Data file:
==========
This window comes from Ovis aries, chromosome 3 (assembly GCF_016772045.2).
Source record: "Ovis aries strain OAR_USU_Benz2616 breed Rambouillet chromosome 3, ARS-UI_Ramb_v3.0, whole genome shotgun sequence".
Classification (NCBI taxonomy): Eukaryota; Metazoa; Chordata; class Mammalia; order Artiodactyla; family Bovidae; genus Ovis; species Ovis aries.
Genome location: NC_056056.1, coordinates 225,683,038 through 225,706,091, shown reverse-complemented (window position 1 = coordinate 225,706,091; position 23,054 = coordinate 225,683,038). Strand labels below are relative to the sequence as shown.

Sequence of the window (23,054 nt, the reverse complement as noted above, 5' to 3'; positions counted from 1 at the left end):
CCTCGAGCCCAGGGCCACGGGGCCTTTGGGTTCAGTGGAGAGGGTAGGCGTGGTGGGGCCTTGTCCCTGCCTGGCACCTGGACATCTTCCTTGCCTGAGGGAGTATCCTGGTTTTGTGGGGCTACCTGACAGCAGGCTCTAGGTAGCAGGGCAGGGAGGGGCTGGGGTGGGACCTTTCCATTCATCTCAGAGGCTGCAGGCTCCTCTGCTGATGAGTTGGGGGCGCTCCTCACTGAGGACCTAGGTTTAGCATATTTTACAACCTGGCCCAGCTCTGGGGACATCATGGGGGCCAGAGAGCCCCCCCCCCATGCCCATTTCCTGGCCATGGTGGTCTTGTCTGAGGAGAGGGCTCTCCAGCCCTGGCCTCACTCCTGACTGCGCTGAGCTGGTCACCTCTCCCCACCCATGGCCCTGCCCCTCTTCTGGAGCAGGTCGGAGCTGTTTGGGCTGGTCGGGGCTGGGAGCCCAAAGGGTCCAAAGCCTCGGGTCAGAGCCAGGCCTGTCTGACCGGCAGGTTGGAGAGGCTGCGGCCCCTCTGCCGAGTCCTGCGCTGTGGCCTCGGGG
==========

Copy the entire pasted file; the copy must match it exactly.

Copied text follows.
This window comes from Ovis aries, chromosome 3 (assembly GCF_016772045.2).
Source record: "Ovis aries strain OAR_USU_Benz2616 breed Rambouillet chromosome 3, ARS-UI_Ramb_v3.0, whole genome shotgun sequence".
Classification (NCBI taxonomy): Eukaryota; Metazoa; Chordata; class Mammalia; order Artiodactyla; family Bovidae; genus Ovis; species Ovis aries.
Genome location: NC_056056.1, coordinates 225,683,038 through 225,706,091, shown reverse-complemented (window position 1 = coordinate 225,706,091; position 23,054 = coordinate 225,683,038). Strand labels below are relative to the sequence as shown.

Sequence of the window (23,054 nt, the reverse complement as noted above, 5' to 3'; positions counted from 1 at the left end):
CCTCGAGCCCAGGGCCACGGGGCCTTTGGGTTCAGTGGAGAGGGTAGGCGTGGTGGGGCCTTGTCCCTGCCTGGCACCTGGACATCTTCCTTGCCTGAGGGAGTATCCTGGTTTTGTGGGGCTACCTGACAGCAGGCTCTAGGTAGCAGGGCAGGGAGGGGCTGGGGTGGGACCTTTCCATTCATCTCAGAGGCTGCAGGCTCCTCTGCTGATGAGTTGGGGGCGCTCCTCACTGAGGACCTAGGTTTAGCATATTTTACAACCTGGCCCAGCTCTGGGGACATCATGGGGGCCAGAGAGCCCCCCCCCCATGCCCATTTCCTGGCCATGGTGGTCTTGTCTGAGGAGAGGGCTCTCCAGCCCTGGCCTCACTCCTGACTGCGCTGAGCTGGTCACCTCTCCCCACCCATGGCCCTGCCCCTCTTCTGGAGCAGGTCGGAGCTGTTTGGGCTGGTCGGGGCTGGGAGCCCAAAGGGTCCAAAGCCTCGGGTCAGAGCCAGGCCTGTCTGACCGGCAGGTTGGAGAGGCTGCGGCCCCTCTGCCGAGTCCTGCGCTGTGGCCTCGGGG